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Because of the continued government squeezing of council budgets while still being required to deliver public services, councils have begun to venture into alternative delivery models, in part to attempt to earn money through the sale of their functions such as HR, Finance, IT services, or Property management services.

The way some councils have decided to do this is through the creation of commercial arms, Local Authority Trading Companies (LATCos). The Gov UK guidance describes a LATCo as being 100% owned by the parent council though can be designed for flexibility or autonomy. LATCos do require a council appointed board and service agreements and contracts with the parent council.

“LATCs are bodies that are free to operate as commercial companies but remain wholly owned and controlled by the parent council(s). As trading bodies, LATCs are in a position to provide their services to a wider market than a council department.” – Gov UK

The main idea with a LATCo is to push out core sections of the council services into a separated commercial entity. The LATCo will then provide the service back to the council they were already providing when they were in-house but are also free to begin offering services to other councils or organisations. In this way the council still gets some of their service, while also selling that service to others.

For example:

LATCos under PSBAR

The relevant sections of The Public Sector Bodies (Websites and Mobile Applications) (No.2) Accessibility Regulations 2018 are as follows:

“These Regulations apply to a website or mobile application of a public sector body…” - Part 1 General – Application 4

“‘public sector body’ means—

  1. the State;
  2. regional or local authorities;
  3. bodies governed by public law; or
  4. associations formed by one or more of the authorities in paragraph (2) or one or more of the bodies in paragraph (3), if those associations are established for the specific purpose of meeting needs in the general interest, not having an industrial or commercial character;”

- Part 1 General – Interpretation 3

“‘bodies governed by public law’ means bodies that have all of the following characteristics—

  1. they are established for the specific purpose of meeting needs in the general interest, not having an industrial or commercial character;

  2. they have legal personality; and

  3. they have any of the following characteristics—

    1. they are financed, for the most part, by the State, regional or local authorities, or by other bodies governed by public law;
    2. they are subject to management supervision by those authorities or bodies;
    3. they have an administrative, managerial or supervisory board, more than half of whose members are appointed by the State, regional or local authorities, or by other bodies governed by public law;”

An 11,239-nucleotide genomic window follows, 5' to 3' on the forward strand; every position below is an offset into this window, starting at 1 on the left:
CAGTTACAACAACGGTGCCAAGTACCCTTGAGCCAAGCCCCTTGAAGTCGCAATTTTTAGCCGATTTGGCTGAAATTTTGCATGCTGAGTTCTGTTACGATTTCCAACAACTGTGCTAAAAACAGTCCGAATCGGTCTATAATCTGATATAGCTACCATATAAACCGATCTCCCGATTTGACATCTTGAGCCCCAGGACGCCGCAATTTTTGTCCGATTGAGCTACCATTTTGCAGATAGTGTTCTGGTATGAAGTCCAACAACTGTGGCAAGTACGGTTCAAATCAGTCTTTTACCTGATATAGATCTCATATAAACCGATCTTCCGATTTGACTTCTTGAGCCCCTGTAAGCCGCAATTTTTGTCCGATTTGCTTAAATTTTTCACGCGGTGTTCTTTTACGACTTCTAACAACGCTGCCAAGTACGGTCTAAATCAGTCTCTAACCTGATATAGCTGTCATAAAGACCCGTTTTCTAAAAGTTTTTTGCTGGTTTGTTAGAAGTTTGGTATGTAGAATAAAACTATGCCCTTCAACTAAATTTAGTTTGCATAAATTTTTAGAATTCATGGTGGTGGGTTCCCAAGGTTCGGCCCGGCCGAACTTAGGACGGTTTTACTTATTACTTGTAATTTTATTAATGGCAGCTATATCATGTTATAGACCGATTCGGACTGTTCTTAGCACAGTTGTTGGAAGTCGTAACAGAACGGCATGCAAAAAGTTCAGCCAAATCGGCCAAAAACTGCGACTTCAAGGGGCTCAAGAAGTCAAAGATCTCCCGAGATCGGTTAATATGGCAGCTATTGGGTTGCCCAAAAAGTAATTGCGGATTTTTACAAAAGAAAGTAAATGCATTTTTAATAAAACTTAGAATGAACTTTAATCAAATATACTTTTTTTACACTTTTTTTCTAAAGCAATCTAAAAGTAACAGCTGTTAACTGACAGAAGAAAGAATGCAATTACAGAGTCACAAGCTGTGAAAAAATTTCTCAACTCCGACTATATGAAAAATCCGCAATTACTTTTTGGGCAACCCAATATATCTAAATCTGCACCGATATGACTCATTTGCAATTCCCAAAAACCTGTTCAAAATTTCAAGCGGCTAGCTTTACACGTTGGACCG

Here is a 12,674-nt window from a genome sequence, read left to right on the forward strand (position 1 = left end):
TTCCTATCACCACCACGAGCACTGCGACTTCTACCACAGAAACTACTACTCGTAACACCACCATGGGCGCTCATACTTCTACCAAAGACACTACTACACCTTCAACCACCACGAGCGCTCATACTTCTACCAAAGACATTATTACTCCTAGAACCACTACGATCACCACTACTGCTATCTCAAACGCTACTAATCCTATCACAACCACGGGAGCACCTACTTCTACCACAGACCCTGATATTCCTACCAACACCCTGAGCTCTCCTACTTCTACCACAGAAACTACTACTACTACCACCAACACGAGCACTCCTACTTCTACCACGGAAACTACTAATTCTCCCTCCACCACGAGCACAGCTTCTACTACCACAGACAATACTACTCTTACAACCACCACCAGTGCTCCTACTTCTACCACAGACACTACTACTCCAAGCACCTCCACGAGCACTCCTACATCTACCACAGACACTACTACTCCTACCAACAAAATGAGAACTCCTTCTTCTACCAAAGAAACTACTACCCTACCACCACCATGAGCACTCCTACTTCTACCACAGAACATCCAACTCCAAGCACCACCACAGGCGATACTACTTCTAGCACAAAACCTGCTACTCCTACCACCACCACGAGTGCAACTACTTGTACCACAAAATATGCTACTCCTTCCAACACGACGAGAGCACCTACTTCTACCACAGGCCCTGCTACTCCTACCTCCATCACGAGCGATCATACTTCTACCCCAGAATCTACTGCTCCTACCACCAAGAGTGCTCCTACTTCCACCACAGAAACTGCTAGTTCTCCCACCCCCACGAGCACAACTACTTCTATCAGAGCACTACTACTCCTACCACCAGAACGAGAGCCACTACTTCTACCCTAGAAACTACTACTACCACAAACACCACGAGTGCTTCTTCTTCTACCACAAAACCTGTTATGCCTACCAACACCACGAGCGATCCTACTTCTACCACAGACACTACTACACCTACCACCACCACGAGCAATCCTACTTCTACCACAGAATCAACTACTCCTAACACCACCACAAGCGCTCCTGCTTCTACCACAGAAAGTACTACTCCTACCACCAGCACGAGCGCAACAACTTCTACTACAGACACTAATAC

- Part 1 General – Interpretation 3

Whether we take LATCos to be a body governed by public law, or associations formed by one or more authorities, both sections of the regulation make specific note of public sector bodies in scope of PSBAR not having an ‘industrial or commercial character’.

This is the important point with regards to LATCos, because even though they meet other requirements, for financing, management, and majority board control by a council, their commercial status exempts them from being directly in scope of PSBAR as an organisation.

However, services LATCos provide can still be within scope of PSBAR on an individual basis. LATCos often offer service back to the owning council or manage council services on behalf of the owning council. In these cases, it would not be the LATCo which is responsible under PSBAR, but the owning council, to ensure that council services delivered by the LATCo meet PSBAR requirements for which the owning council is responsible for.

In this way LATCos become just like any other 3rd party supplier, where it would be the council who must demonstrate that they have contracts or service provisions that require the LATCo to deliver accessible services in line with council legal responsibilities. There should be procurement evidence (apart from Teckal exemptions) or contract evidence that the council is choosing paid for services that comply with accessibility standards.

Given that the LATCo is now a commercial supplier, they must content with other commercial entities to offer the most accessible services if they wish to sell to other councils.

In summary, LATCos exist under PSBAR in the same way as any other commercial 3rd party which has been contracted to provide services to, or on behalf of another public sector body.

Our 3rd party responsibilities guide gives more detail on these situations.


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